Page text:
CFP, due June 3: What is the New Architectural Archive? (SAH 2021, Montreal)

Emily Pugh's picture
Type: 
Call for Papers
Date: 
April 14, 2021
Location: 
Quebec, Canada
Subject Fields: 
Architecture and Architectural History, Art, Art History & Visual Studies, Digital Humanities, Urban Design and Planning

Dear colleagues,

We invite submissions to our panel at the 2021 Society fo Architectural Historians annual conference in Montreal, April 14–18, 2021. Abstracts are due June 3 and can be submitted via the SAH website: https://www.sah.org/2021/call-for-papers

Although the focus of the panel is not explicitly or exclusively on technology issues, we hope very much to include at least one paper that addresses issues related to digital archival materials and/or computational methods.

Best regards,

Emily (& Ann)

 

What is the New Architectural Archive?

Architectural practice has evolved to encompass a wide range of practices and approaches, from photography to theoretical exploration. At the same time practitioners are increasingly reliant on technologies such as computer-aided design (CAD) or the techniques of data science. As a result, contemporary architectural archives contain a diverse range of materials and formats, both physical and digital. As both the nature of such archives and archival practice has changed, has the practice of architectural history changed in response? Are architectural historians prepared to confront either the diversity and scale of the materials and formats that comprise architecture and design archives, or the changed nature of archival access in the digital era?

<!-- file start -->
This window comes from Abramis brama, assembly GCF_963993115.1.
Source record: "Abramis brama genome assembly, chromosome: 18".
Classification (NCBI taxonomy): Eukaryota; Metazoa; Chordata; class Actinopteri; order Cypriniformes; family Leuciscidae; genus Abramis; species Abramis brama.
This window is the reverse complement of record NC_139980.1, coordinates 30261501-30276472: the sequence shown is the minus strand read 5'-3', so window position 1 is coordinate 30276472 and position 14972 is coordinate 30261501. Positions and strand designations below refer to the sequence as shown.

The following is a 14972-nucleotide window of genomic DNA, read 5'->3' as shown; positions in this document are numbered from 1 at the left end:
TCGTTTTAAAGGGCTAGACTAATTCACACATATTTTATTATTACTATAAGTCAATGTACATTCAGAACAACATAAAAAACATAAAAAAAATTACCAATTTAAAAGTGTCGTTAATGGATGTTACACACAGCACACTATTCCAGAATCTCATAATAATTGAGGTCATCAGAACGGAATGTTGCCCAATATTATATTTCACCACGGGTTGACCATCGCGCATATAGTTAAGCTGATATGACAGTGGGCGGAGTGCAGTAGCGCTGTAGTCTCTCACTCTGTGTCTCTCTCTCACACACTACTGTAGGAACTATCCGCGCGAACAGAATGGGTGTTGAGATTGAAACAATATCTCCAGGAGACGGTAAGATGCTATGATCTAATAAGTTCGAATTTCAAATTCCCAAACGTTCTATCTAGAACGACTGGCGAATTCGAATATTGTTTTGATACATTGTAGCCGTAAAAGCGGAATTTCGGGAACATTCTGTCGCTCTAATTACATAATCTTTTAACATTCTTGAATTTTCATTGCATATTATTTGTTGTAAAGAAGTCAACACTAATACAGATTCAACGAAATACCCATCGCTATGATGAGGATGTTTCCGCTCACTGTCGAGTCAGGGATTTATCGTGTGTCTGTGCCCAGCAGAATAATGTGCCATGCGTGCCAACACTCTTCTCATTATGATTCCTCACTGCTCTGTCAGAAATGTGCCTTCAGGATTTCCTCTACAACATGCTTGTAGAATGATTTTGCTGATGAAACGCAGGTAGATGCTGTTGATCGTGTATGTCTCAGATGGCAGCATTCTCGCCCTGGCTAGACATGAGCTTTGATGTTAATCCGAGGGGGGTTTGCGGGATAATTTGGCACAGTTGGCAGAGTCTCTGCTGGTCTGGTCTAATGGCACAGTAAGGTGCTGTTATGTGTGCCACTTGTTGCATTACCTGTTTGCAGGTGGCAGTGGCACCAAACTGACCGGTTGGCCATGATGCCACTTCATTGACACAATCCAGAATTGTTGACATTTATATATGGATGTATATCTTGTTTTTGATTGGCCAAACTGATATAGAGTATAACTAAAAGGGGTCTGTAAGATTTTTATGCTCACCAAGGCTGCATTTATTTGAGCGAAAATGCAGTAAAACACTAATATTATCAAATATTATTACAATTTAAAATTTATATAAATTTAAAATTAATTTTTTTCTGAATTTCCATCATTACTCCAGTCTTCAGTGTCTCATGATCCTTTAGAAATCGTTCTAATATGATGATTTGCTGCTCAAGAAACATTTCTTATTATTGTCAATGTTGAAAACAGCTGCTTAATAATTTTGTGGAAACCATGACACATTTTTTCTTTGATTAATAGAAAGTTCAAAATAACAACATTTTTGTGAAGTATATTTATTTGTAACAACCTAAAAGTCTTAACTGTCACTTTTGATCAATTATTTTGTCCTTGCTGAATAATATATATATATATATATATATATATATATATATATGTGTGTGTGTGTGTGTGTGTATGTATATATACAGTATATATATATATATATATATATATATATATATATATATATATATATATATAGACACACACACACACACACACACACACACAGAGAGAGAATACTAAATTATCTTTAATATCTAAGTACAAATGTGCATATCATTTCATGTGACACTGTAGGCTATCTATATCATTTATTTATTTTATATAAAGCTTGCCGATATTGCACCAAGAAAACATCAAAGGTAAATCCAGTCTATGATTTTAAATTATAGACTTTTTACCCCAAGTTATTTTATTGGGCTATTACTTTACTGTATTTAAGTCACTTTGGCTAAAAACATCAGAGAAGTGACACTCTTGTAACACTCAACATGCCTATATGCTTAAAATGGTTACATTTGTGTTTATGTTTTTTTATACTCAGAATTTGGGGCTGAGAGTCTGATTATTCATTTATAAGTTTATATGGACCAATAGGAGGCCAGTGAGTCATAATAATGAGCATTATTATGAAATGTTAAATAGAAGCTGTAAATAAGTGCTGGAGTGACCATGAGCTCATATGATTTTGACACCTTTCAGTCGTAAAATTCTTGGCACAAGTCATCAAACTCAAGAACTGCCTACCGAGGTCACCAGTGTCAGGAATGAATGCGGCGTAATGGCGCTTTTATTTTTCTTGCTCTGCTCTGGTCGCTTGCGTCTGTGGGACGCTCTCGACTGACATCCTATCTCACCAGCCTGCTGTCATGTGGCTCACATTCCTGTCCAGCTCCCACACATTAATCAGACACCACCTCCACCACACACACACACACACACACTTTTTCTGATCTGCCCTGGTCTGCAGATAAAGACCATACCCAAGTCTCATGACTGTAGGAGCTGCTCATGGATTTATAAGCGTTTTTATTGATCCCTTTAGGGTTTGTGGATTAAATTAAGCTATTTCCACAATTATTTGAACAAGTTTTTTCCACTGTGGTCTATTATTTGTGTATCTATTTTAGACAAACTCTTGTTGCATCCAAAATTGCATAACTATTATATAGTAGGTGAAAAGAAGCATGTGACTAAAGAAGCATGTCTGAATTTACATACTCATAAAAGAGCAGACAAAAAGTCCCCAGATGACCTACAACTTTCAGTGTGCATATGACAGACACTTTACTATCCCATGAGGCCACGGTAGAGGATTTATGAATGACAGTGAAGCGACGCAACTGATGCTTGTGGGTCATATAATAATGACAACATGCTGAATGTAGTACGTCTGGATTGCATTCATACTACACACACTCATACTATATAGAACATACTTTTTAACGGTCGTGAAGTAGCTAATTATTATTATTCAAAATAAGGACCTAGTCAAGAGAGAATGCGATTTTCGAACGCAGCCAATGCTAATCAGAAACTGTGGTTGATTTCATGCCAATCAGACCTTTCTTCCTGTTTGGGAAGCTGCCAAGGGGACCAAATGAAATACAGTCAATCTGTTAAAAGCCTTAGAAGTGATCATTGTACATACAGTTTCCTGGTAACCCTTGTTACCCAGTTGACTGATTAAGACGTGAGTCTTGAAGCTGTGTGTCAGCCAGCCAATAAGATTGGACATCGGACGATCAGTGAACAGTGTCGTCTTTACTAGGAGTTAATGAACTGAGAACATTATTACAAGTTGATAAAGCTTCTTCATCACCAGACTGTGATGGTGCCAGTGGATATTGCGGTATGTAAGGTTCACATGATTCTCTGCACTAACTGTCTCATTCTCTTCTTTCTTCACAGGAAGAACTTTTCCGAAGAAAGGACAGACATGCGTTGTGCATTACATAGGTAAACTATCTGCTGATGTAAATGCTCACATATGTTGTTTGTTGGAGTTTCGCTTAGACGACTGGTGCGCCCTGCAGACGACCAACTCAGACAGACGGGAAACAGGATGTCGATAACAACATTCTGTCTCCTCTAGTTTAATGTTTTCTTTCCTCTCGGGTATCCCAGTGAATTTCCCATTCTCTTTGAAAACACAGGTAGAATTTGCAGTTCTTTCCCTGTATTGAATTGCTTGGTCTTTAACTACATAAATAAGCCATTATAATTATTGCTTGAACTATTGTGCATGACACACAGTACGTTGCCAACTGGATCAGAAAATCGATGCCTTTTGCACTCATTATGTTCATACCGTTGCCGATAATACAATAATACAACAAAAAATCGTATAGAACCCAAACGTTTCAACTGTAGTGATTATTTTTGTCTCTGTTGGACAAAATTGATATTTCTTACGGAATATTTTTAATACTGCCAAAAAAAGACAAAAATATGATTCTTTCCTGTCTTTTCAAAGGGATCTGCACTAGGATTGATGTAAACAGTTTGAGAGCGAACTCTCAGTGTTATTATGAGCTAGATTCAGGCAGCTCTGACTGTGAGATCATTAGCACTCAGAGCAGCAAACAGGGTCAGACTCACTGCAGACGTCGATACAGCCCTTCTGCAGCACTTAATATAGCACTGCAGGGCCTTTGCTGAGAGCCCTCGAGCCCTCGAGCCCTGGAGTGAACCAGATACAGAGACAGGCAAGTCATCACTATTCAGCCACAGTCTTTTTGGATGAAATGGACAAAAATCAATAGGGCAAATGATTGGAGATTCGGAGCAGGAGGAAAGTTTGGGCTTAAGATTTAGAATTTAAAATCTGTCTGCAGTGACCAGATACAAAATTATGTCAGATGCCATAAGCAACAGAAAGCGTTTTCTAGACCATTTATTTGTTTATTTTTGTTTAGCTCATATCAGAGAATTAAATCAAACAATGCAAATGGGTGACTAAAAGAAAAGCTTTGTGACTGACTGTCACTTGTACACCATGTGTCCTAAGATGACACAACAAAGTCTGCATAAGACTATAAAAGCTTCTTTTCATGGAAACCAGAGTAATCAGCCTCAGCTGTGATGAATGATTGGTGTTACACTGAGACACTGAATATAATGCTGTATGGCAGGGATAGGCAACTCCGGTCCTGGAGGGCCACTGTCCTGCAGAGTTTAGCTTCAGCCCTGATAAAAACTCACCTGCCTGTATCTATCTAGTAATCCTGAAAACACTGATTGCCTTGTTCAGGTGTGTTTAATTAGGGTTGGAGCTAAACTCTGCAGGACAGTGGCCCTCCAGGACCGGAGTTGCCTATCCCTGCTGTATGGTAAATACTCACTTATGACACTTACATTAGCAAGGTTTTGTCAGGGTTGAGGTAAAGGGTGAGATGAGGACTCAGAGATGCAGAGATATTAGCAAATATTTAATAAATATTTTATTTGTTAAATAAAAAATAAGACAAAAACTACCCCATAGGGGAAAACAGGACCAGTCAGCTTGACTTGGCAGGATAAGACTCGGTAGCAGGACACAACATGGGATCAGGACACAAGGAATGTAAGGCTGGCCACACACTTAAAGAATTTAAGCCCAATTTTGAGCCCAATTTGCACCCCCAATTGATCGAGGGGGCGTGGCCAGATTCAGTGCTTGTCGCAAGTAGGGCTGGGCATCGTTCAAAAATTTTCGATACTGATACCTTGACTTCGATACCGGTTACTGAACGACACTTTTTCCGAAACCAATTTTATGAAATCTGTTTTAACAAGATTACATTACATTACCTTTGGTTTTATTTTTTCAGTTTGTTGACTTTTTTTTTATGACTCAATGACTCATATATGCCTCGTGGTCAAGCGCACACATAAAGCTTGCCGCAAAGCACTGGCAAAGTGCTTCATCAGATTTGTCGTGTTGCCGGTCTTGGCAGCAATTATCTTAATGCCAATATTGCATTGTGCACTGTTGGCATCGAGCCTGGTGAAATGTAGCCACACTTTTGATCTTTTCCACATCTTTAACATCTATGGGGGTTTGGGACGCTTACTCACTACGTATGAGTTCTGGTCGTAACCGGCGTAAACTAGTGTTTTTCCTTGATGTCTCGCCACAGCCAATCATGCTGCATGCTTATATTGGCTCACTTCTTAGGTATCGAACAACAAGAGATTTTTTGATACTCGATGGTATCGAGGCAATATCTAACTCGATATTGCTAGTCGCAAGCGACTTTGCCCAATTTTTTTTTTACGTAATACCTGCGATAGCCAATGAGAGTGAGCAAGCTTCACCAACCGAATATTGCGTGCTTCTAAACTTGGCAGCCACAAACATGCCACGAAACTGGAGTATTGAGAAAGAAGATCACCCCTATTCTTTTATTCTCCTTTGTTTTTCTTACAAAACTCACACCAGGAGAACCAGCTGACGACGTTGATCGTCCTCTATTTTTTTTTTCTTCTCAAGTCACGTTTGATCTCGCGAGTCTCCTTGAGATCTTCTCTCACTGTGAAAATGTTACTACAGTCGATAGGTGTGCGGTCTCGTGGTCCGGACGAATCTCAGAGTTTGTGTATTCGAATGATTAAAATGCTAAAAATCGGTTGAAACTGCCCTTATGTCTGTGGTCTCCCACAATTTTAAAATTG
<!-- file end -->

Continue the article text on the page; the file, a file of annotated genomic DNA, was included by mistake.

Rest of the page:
Answering such questions requires collaboration across stakeholders, a group that includes designers, archivists, historians, and technologists. To identify opportunities for such collaboration, this session will explore how changes in archives are influencing the production of architectural history. How is the materiality of archives changing? How can or should digital objects operate as evidence on which to base historical narrative and/or argumentation? Are there specific strategies that might be necessary for conducting research in an archive that might contain tens of thousands of drawings or a preponderance of digital materials? What about the choices archivists make about what to digitize, which can make particular practitioners or collections more or less visible?

The goal of this session is to better understand the state of the field of archival research so as to articulate the particular difficulties associated with contemporary architecture and design archives, as well as new approaches researchers might employ in accessing such collections. We welcome papers that address a wide range of archive and practitioner types, across various geographic and historic contexts and from researchers who have worked in archives that presented unique challenges.

Session Chairs: Emily Pugh, Getty Research Institute, and Ann Baird Whiteside, Harvard University Graduate School of Design

Contact Info: 

Emily Pugh, Getty Research Institute

Contact Email: